lief (adv.)

"dearly, gladly, willingly" (obsolete or archaic), c. 1250, from Middle English adjective lief "esteemed, beloved, dear," from Old English leof "dear, valued, beloved, pleasant" (also as a noun, "a beloved person, friend"), from Proto-Germanic *leubo- (source also of Old Norse ljutr, Old Frisian liaf, Dutch lief, Old High German liob, German lieb, Gothic liufs "dear, beloved"), from PIE root *leubh- "to care, desire, love."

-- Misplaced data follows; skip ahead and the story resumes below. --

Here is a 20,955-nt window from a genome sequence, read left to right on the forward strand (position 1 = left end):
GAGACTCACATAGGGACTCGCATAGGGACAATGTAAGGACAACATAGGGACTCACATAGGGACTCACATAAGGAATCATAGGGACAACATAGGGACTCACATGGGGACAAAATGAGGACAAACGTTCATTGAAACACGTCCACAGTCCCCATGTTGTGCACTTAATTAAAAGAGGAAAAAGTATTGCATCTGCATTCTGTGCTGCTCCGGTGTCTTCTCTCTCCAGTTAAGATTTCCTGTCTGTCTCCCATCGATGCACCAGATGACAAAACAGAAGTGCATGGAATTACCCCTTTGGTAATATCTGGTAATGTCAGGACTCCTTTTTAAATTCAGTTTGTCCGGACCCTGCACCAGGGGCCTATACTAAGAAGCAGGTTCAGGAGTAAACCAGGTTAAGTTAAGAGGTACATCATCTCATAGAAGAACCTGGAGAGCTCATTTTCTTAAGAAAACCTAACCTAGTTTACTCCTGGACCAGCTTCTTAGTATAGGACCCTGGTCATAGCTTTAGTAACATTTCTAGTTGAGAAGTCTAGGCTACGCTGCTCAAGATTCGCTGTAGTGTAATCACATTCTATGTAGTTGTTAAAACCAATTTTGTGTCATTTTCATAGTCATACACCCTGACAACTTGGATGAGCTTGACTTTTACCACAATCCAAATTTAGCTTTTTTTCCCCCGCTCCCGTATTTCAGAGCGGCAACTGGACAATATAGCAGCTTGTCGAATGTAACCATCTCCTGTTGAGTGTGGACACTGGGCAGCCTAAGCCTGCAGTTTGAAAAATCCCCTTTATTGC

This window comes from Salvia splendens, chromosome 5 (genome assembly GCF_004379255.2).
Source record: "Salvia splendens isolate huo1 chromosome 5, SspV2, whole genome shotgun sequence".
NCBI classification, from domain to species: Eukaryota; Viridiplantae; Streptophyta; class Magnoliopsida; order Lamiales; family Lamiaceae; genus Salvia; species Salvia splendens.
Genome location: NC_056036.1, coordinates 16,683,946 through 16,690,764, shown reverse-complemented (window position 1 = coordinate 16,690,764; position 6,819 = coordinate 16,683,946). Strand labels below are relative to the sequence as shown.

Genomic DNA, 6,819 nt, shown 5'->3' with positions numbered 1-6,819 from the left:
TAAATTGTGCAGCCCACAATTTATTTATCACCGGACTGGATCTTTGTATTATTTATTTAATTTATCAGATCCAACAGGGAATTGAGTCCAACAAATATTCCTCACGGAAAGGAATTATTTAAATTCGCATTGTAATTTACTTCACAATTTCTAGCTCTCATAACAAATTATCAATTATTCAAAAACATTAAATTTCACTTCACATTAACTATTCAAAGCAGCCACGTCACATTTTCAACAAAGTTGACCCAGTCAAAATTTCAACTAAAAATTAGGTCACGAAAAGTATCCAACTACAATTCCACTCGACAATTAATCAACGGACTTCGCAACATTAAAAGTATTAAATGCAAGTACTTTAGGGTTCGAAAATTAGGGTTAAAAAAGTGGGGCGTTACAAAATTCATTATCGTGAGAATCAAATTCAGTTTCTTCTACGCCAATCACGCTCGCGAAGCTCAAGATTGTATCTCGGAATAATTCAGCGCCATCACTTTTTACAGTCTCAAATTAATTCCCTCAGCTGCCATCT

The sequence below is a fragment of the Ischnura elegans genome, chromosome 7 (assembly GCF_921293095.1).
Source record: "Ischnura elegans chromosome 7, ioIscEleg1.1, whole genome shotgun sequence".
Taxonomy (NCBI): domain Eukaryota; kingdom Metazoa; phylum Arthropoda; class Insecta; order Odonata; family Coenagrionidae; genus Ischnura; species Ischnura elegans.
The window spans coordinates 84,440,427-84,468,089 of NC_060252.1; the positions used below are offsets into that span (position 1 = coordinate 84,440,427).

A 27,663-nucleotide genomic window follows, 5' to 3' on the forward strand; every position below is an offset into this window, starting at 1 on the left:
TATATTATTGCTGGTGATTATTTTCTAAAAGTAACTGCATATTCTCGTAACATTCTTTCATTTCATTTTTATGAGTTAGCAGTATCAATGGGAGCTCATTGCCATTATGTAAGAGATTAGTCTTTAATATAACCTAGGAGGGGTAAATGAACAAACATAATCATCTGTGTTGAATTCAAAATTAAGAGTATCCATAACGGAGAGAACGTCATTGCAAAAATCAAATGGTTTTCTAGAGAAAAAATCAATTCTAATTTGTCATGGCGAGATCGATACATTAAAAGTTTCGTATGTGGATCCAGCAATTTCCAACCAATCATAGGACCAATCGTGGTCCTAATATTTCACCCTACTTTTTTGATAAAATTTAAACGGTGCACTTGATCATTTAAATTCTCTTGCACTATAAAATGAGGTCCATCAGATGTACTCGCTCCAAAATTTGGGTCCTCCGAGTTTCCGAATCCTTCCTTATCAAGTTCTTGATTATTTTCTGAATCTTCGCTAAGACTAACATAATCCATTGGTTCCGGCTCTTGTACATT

Often with the dative and in personal constructions with have or would in expressions of choice or preference (and yet, to say the truth, I had as lief have the foppery of freedom, as the morality of imprisonment; "Measure for Measure"). I want and I'd love to are overworked and misused to fill the hole left in the language when I would lief faded in 17c.

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